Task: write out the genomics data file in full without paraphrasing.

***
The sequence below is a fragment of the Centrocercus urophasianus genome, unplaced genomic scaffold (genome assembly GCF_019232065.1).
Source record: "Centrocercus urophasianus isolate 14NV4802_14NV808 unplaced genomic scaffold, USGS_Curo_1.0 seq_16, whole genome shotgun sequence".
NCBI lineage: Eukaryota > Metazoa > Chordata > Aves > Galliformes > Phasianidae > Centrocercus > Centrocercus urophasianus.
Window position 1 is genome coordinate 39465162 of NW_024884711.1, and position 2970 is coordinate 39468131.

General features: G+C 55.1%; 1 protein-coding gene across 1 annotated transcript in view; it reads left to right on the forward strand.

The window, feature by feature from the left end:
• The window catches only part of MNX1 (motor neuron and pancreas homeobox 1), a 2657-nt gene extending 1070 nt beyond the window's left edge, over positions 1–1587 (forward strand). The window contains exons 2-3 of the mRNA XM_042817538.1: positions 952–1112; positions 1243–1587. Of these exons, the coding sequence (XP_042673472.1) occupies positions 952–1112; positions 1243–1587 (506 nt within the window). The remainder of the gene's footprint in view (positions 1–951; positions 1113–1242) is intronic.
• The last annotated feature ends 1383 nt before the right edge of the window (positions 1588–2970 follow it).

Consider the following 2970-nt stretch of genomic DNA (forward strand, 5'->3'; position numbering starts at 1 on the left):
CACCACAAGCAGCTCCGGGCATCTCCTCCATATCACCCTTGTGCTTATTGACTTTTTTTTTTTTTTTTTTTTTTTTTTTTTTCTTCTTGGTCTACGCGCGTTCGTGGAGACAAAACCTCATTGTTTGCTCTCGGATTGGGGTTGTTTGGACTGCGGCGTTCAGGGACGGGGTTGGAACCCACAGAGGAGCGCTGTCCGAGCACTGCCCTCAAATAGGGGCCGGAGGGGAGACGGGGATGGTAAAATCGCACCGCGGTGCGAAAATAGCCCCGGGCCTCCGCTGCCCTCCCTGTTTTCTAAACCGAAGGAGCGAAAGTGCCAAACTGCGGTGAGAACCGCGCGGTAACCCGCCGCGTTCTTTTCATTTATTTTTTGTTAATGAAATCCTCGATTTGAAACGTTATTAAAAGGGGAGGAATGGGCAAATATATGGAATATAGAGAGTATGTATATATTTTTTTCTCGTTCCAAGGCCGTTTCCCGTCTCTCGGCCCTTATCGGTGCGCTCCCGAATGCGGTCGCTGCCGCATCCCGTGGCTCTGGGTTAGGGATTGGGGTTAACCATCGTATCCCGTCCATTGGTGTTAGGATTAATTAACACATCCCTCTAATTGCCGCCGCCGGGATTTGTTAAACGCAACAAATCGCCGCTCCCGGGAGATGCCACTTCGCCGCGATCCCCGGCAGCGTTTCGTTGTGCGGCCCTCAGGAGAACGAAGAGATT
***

The sequence below is a fragment of the Centrocercus urophasianus genome, unplaced genomic scaffold (genome assembly GCF_019232065.1).
Source record: "Centrocercus urophasianus isolate 14NV4802_14NV808 unplaced genomic scaffold, USGS_Curo_1.0 seq_16, whole genome shotgun sequence".
NCBI lineage: Eukaryota > Metazoa > Chordata > Aves > Galliformes > Phasianidae > Centrocercus > Centrocercus urophasianus.
Window position 1 is genome coordinate 39465162 of NW_024884711.1, and position 2970 is coordinate 39468131.

General features: G+C 55.1%; 1 protein-coding gene across 1 annotated transcript in view; it reads left to right on the forward strand.

The window, feature by feature from the left end:
• The window catches only part of MNX1 (motor neuron and pancreas homeobox 1), a 2657-nt gene extending 1070 nt beyond the window's left edge, over positions 1–1587 (forward strand). The window contains exons 2-3 of the mRNA XM_042817538.1: positions 952–1112; positions 1243–1587. Of these exons, the coding sequence (XP_042673472.1) occupies positions 952–1112; positions 1243–1587 (506 nt within the window). The remainder of the gene's footprint in view (positions 1–951; positions 1113–1242) is intronic.
• The last annotated feature ends 1383 nt before the right edge of the window (positions 1588–2970 follow it).

Consider the following 2970-nt stretch of genomic DNA (forward strand, 5'->3'; position numbering starts at 1 on the left):
CACCACAAGCAGCTCCGGGCATCTCCTCCATATCACCCTTGTGCTTATTGACTTTTTTTTTTTTTTTTTTTTTTTTTTTTTTCTTCTTGGTCTACGCGCGTTCGTGGAGACAAAACCTCATTGTTTGCTCTCGGATTGGGGTTGTTTGGACTGCGGCGTTCAGGGACGGGGTTGGAACCCACAGAGGAGCGCTGTCCGAGCACTGCCCTCAAATAGGGGCCGGAGGGGAGACGGGGATGGTAAAATCGCACCGCGGTGCGAAAATAGCCCCGGGCCTCCGCTGCCCTCCCTGTTTTCTAAACCGAAGGAGCGAAAGTGCCAAACTGCGGTGAGAACCGCGCGGTAACCCGCCGCGTTCTTTTCATTTATTTTTTGTTAATGAAATCCTCGATTTGAAACGTTATTAAAAGGGGAGGAATGGGCAAATATATGGAATATAGAGAGTATGTATATATTTTTTTCTCGTTCCAAGGCCGTTTCCCGTCTCTCGGCCCTTATCGGTGCGCTCCCGAATGCGGTCGCTGCCGCATCCCGTGGCTCTGGGTTAGGGATTGGGGTTAACCATCGTATCCCGTCCATTGGTGTTAGGATTAATTAACACATCCCTCTAATTGCCGCCGCCGGGATTTGTTAAACGCAACAAATCGCCGCTCCCGGGAGATGCCACTTCGCCGCGATCCCCGGCAGCGTTTCGTTGTGCGGCCCTCAGGAGAACGAAGAGATT